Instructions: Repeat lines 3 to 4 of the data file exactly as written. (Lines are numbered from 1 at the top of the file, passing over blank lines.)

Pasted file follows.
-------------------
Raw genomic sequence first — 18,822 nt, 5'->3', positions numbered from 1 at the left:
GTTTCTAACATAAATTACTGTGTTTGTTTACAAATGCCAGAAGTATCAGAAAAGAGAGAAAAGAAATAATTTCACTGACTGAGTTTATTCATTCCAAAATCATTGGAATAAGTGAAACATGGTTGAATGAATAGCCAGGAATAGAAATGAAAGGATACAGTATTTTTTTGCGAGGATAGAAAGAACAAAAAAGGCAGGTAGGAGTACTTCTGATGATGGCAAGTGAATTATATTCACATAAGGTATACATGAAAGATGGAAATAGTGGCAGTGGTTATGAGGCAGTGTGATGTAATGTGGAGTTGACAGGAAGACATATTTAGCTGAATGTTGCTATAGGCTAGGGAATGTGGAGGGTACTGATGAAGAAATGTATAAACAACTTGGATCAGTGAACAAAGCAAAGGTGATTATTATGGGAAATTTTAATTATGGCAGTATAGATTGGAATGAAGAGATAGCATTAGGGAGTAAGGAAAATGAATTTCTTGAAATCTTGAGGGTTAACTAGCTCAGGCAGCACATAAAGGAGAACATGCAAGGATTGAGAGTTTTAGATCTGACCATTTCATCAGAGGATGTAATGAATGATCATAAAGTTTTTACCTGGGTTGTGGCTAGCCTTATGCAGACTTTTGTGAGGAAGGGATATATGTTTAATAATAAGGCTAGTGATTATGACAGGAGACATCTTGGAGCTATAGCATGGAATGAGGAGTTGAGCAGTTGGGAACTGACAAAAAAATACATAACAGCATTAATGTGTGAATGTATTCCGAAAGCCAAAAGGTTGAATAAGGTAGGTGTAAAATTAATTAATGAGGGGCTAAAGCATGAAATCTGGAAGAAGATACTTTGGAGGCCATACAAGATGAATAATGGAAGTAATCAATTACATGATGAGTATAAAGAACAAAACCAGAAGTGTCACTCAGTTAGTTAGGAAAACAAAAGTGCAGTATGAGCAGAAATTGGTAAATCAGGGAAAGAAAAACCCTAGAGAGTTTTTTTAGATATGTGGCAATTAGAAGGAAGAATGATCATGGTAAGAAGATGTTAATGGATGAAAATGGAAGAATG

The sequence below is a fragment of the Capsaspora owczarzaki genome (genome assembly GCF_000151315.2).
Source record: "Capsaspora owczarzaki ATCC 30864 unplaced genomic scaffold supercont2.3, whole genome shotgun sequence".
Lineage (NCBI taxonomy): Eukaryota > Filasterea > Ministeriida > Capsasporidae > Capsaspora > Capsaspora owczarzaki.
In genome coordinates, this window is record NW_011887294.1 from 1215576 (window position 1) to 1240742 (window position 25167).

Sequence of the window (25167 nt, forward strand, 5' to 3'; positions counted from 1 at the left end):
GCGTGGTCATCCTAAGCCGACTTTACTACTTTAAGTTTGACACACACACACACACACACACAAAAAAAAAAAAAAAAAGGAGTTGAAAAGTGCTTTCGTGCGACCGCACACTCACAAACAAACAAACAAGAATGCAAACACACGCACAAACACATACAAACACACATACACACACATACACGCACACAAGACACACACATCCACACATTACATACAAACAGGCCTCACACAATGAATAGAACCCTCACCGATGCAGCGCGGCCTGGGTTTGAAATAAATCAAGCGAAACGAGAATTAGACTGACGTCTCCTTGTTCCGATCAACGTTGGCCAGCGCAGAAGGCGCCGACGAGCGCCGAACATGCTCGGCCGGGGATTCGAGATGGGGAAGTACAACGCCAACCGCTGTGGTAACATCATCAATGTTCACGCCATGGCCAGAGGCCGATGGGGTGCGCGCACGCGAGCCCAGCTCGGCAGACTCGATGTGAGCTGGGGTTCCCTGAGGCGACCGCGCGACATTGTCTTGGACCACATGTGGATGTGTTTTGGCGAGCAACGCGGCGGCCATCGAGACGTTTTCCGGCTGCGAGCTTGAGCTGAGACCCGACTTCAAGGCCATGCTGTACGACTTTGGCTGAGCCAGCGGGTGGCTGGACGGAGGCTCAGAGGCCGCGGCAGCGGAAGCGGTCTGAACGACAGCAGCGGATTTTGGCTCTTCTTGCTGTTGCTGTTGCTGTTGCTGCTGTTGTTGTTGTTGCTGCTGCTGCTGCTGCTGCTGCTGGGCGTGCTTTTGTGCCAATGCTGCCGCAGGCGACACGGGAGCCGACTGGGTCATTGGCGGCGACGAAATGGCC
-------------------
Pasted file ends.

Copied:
The sequence below is a fragment of the Capsaspora owczarzaki genome (genome assembly GCF_000151315.2).
Source record: "Capsaspora owczarzaki ATCC 30864 unplaced genomic scaffold supercont2.3, whole genome shotgun sequence".